The theatre became a seafront which gently ages, decays and crumbles
Working with regular collaborator, choreographer Kim Brandstrup, Leo Warner designed this danced celebration of Benjamin Britten’s Centenary year, set to his Variations on a Theme of Frank Bridge, featuring some of the finest dancers from the Royal Ballet (London) including Edward Watson and Mara Galeazzi.
Part of a triple-bill with the Royal Ballet Flanders, and set in the the beautiful brickwork structure of the Snape Maltings Concert Hall in Aldeburgh (where Britten himself was Music Director for many years), there was no place for traditional scenery. Working with animator Nicol Scott, Leo designed a seafront environment which augmented rather than replaced the brickwork structures of the building. The back wall of the theatre thereby became a seafront which gently ages, decays and crumbles before the audiences eyes as a half-remembered event from the past surfaces and recedes.
Occasionally the wall apparently dissolves entirely, to reveal the sea beyond, created not with film of real water, but using nodal points and lines, as mathematical and yet fluid as the dancers themselves.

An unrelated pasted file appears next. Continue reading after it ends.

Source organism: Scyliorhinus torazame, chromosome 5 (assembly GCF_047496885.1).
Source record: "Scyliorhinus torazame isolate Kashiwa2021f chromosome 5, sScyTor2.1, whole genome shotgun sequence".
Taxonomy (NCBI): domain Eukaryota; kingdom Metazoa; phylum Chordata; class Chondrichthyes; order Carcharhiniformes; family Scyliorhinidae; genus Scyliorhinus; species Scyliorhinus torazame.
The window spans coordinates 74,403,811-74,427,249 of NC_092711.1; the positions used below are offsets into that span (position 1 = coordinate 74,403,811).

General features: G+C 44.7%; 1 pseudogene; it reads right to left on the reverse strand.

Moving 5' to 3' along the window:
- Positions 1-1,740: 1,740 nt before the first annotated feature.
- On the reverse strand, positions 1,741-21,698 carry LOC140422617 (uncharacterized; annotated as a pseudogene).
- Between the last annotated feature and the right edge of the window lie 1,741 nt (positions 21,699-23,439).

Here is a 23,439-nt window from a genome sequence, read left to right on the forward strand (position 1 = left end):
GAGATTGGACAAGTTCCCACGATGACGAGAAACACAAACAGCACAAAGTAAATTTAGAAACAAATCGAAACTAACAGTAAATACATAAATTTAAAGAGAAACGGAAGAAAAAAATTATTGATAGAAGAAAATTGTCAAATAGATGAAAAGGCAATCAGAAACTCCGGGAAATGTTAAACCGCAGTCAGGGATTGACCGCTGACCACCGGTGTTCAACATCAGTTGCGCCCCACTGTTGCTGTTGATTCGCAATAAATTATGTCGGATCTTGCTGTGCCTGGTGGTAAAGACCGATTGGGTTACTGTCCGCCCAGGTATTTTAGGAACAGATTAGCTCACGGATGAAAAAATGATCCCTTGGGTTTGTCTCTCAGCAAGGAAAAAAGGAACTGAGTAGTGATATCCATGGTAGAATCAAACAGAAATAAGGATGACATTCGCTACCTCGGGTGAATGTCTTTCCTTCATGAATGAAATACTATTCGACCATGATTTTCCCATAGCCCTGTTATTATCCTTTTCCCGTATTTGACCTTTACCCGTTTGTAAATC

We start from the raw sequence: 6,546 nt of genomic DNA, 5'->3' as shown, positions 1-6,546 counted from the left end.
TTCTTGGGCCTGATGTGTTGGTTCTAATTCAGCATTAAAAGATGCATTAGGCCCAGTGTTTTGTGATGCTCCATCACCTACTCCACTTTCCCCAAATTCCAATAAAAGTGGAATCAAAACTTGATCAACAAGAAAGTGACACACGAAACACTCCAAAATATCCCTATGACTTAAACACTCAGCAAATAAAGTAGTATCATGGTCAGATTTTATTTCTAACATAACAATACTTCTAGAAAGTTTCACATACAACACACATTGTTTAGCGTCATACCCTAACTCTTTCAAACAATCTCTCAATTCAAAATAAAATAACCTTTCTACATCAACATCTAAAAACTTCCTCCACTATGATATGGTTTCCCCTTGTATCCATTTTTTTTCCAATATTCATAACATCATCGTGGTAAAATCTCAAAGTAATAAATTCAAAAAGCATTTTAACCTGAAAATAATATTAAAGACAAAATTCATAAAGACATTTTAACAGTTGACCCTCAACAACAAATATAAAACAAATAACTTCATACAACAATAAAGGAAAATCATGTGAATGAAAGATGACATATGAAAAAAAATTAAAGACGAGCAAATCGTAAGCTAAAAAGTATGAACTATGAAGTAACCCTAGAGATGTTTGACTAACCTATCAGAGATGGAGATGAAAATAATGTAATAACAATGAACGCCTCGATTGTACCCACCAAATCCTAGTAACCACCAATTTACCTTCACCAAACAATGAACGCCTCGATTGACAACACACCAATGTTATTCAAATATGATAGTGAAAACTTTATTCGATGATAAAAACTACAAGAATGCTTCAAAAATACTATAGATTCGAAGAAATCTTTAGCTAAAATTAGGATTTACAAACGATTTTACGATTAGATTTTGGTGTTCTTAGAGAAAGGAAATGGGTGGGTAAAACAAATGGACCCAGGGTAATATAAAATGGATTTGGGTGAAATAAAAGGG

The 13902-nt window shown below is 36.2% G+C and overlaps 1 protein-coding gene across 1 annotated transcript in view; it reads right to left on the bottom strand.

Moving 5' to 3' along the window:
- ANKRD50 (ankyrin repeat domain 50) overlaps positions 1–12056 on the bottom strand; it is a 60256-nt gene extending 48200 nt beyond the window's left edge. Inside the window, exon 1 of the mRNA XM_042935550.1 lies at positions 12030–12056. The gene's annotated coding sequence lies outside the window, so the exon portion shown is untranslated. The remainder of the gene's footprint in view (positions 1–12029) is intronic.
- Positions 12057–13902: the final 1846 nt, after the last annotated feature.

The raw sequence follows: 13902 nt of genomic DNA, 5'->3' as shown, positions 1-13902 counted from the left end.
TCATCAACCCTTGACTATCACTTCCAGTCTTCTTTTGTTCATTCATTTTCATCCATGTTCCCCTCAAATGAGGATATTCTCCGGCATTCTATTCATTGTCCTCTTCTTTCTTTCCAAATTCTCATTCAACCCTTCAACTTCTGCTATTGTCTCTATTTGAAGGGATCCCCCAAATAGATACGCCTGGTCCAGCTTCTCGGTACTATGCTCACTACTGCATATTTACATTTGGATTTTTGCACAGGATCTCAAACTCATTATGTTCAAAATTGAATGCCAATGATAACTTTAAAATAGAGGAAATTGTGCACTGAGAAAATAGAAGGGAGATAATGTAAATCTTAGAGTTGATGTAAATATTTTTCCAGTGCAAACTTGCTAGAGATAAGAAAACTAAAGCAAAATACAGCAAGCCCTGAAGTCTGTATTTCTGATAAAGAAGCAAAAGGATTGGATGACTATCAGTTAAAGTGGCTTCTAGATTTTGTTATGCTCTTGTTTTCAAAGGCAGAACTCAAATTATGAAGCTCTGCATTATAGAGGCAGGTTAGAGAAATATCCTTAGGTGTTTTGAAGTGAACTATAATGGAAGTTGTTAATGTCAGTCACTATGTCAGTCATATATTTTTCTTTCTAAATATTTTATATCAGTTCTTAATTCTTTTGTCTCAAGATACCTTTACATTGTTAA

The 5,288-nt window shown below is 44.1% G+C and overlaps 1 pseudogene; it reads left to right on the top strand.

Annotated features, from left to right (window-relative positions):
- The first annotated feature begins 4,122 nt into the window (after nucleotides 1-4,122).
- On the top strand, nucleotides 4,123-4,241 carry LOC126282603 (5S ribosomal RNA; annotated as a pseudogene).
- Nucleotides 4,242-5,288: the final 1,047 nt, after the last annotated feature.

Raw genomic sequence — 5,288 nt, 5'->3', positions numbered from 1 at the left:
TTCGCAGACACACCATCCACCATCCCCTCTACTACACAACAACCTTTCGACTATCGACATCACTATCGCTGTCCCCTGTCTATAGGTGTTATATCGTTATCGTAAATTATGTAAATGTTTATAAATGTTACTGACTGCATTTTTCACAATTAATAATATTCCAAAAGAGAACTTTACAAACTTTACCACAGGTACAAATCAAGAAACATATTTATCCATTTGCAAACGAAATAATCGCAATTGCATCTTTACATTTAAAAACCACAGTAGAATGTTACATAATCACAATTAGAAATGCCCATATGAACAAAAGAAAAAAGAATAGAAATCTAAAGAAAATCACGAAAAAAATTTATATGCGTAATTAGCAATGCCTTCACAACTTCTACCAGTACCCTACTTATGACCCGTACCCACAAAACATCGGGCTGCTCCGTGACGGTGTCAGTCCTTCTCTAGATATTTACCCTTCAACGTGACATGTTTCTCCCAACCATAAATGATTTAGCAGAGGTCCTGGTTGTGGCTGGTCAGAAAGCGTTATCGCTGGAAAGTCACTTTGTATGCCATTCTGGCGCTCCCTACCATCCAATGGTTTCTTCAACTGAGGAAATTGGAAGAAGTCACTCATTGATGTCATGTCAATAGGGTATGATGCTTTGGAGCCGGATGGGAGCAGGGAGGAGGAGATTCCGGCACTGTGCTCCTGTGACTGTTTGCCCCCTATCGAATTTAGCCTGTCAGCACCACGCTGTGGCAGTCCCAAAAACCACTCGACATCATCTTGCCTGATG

Shadows also play a big part – mixing real with projected, so that during one sequence in particular it is impossible to tell whether the figures in the darkness that Watson is pursuing are solid or ephemeral, appearing and disappearing all around him, before being wiped away altogether by the headlights of an (imaginary) car driving past.
This show was then restaged in the Royal Opera House, Covent Garden, in November 2014, bringing its innovative and distinctive projections to one of London’s most iconic stages.
Taking his cue from the light and shadows in Britten’s music, Brandstrup’s narrative is an impressionistic shuffle of past and present. The older Britten (Edward Watson) feels himself caught in the toils of his physical and artistic mortality, looking on with envy at the spontaneous facility and verve of his former self (the very young and gifted Marcelino Sambé). Branstrup conjures a wonderfully elegiac fragility of tone here, reflected in Leo Warner’s light projections, which cast a vestigial half-remembered landscape over the dark red brick of the Snape stage.
Leo Warner’s video images light up Snape Maltings Concert Hall, a brick box with limited room for scenery. The old industrial brickwork glows gorgeously, shadowed with stylised scenery and shadowy dancers. Sambé and Watson mirror each other’s movements, one on a dark half of the stage, the other in light, with a wavering white line marking the distance. Sambé could be Watson’s past; Mara Galeazzi flits between them in fluid, delicate dances.
Decorous, sonorous, richly elegiac.
Jordan C. Tuiniman
Nicol Scott (59)